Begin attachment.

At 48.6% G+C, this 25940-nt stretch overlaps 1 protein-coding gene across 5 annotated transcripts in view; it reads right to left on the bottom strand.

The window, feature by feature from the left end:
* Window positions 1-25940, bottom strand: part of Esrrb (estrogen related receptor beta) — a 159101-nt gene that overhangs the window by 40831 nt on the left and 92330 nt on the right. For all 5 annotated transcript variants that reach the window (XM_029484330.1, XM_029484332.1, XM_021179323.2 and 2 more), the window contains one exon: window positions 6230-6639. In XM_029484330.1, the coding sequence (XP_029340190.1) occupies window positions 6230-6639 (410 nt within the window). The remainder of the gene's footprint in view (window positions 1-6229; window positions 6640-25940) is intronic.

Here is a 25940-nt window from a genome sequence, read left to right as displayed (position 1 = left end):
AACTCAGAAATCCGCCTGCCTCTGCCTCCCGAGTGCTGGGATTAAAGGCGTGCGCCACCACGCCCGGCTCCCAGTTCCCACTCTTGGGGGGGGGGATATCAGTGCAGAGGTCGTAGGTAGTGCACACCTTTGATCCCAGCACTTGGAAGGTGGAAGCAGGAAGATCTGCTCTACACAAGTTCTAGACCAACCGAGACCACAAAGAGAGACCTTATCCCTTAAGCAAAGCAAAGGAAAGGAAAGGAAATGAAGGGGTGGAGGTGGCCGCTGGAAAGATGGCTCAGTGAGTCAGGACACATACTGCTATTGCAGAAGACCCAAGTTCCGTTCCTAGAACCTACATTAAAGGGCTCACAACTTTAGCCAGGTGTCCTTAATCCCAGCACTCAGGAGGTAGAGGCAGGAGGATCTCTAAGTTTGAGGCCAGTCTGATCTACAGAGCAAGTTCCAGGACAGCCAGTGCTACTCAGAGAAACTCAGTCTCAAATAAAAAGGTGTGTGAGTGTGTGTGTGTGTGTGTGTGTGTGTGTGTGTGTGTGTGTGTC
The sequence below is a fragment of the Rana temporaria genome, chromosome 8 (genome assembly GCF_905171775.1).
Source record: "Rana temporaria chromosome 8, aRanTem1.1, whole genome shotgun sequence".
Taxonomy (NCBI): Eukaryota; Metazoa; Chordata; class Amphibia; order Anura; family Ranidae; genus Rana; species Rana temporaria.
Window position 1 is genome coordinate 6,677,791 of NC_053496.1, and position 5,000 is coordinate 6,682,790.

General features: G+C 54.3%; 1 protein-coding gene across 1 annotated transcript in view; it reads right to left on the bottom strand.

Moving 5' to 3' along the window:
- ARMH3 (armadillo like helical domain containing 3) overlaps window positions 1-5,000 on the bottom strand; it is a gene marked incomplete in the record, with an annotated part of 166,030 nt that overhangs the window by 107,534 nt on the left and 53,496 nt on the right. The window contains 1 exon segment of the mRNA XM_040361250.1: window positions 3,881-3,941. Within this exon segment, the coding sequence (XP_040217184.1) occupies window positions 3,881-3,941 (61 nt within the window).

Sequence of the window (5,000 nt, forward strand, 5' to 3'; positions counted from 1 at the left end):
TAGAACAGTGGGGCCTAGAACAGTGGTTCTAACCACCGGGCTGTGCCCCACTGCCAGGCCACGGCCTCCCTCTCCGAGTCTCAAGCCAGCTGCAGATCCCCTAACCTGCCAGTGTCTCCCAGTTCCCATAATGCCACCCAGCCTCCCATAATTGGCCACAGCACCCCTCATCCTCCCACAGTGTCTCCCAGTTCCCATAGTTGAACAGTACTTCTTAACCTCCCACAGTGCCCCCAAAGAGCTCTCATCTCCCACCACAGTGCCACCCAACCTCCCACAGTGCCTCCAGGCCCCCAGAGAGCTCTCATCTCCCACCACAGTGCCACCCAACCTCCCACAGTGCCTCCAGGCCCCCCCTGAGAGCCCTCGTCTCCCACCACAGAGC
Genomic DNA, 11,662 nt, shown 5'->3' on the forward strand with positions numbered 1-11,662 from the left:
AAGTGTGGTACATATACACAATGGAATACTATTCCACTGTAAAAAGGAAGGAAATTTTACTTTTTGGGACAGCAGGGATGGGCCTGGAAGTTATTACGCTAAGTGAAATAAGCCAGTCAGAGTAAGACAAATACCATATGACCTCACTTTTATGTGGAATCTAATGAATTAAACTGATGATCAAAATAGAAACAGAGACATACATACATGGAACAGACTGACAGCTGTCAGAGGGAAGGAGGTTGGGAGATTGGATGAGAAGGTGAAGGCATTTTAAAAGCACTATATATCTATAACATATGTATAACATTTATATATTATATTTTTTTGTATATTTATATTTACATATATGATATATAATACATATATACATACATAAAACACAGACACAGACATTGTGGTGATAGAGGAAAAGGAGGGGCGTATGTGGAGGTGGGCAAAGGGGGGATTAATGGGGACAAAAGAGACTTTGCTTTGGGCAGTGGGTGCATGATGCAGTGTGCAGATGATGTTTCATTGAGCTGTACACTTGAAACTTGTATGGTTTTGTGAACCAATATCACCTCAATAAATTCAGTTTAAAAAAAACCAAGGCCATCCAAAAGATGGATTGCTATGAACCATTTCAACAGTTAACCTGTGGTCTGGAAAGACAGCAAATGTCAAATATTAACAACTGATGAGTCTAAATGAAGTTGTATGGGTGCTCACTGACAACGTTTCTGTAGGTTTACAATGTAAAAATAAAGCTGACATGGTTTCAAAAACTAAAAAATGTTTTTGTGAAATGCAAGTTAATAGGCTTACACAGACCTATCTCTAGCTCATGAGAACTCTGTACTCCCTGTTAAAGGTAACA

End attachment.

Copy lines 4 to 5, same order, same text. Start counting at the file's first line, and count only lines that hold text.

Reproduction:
Here is a 25940-nt window from a genome sequence, read left to right as displayed (position 1 = left end):
AACTCAGAAATCCGCCTGCCTCTGCCTCCCGAGTGCTGGGATTAAAGGCGTGCGCCACCACGCCCGGCTCCCAGTTCCCACTCTTGGGGGGGGGGATATCAGTGCAGAGGTCGTAGGTAGTGCACACCTTTGATCCCAGCACTTGGAAGGTGGAAGCAGGAAGATCTGCTCTACACAAGTTCTAGACCAACCGAGACCACAAAGAGAGACCTTATCCCTTAAGCAAAGCAAAGGAAAGGAAAGGAAATGAAGGGGTGGAGGTGGCCGCTGGAAAGATGGCTCAGTGAGTCAGGACACATACTGCTATTGCAGAAGACCCAAGTTCCGTTCCTAGAACCTACATTAAAGGGCTCACAACTTTAGCCAGGTGTCCTTAATCCCAGCACTCAGGAGGTAGAGGCAGGAGGATCTCTAAGTTTGAGGCCAGTCTGATCTACAGAGCAAGTTCCAGGACAGCCAGTGCTACTCAGAGAAACTCAGTCTCAAATAAAAAGGTGTGTGAGTGTGTGTGTGTGTGTGTGTGTGTGTGTGTGTGTGTGTGTGTC